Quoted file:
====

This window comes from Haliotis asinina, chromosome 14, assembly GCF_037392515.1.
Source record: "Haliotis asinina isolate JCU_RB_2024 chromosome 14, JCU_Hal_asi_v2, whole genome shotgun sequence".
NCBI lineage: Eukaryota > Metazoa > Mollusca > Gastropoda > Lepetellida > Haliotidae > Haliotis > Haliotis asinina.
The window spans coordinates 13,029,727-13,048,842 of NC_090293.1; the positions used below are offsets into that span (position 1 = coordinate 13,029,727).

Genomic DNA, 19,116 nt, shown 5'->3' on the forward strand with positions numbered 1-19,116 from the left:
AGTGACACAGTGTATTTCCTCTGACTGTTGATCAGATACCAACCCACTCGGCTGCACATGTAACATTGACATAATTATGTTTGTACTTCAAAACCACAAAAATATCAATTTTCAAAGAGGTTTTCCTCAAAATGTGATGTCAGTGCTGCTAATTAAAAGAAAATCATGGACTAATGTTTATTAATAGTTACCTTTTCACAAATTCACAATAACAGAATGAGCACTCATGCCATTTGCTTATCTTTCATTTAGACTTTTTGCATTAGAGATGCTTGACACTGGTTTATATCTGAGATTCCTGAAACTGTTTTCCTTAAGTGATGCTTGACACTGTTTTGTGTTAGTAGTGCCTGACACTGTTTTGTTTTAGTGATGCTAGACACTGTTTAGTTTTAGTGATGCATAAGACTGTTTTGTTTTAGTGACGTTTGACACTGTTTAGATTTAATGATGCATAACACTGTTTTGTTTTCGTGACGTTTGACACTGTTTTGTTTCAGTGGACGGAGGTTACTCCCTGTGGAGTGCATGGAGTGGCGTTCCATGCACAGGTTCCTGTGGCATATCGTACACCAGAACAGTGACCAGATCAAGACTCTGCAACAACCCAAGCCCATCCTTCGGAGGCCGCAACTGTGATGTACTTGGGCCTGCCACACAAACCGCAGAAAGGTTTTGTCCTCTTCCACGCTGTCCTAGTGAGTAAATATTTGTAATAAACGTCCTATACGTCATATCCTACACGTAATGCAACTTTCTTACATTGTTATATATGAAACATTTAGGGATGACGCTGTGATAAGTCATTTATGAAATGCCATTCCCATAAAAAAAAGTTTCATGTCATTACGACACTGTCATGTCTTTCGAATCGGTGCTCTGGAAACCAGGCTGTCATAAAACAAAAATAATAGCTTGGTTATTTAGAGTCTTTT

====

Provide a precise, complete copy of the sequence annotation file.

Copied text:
This window comes from Haliotis asinina, chromosome 14, assembly GCF_037392515.1.
Source record: "Haliotis asinina isolate JCU_RB_2024 chromosome 14, JCU_Hal_asi_v2, whole genome shotgun sequence".
NCBI lineage: Eukaryota > Metazoa > Mollusca > Gastropoda > Lepetellida > Haliotidae > Haliotis > Haliotis asinina.
The window spans coordinates 13,029,727-13,048,842 of NC_090293.1; the positions used below are offsets into that span (position 1 = coordinate 13,029,727).

Genomic DNA, 19,116 nt, shown 5'->3' on the forward strand with positions numbered 1-19,116 from the left:
AGTGACACAGTGTATTTCCTCTGACTGTTGATCAGATACCAACCCACTCGGCTGCACATGTAACATTGACATAATTATGTTTGTACTTCAAAACCACAAAAATATCAATTTTCAAAGAGGTTTTCCTCAAAATGTGATGTCAGTGCTGCTAATTAAAAGAAAATCATGGACTAATGTTTATTAATAGTTACCTTTTCACAAATTCACAATAACAGAATGAGCACTCATGCCATTTGCTTATCTTTCATTTAGACTTTTTGCATTAGAGATGCTTGACACTGGTTTATATCTGAGATTCCTGAAACTGTTTTCCTTAAGTGATGCTTGACACTGTTTTGTGTTAGTAGTGCCTGACACTGTTTTGTTTTAGTGATGCTAGACACTGTTTAGTTTTAGTGATGCATAAGACTGTTTTGTTTTAGTGACGTTTGACACTGTTTAGATTTAATGATGCATAACACTGTTTTGTTTTCGTGACGTTTGACACTGTTTTGTTTCAGTGGACGGAGGTTACTCCCTGTGGAGTGCATGGAGTGGCGTTCCATGCACAGGTTCCTGTGGCATATCGTACACCAGAACAGTGACCAGATCAAGACTCTGCAACAACCCAAGCCCATCCTTCGGAGGCCGCAACTGTGATGTACTTGGGCCTGCCACACAAACCGCAGAAAGGTTTTGTCCTCTTCCACGCTGTCCTAGTGAGTAAATATTTGTAATAAACGTCCTATACGTCATATCCTACACGTAATGCAACTTTCTTACATTGTTATATATGAAACATTTAGGGATGACGCTGTGATAAGTCATTTATGAAATGCCATTCCCATAAAAAAAAGTTTCATGTCATTACGACACTGTCATGTCTTTCGAATCGGTGCTCTGGAAACCAGGCTGTCATAAAACAAAAATAATAGCTTGGTTATTTAGAGTCTTTT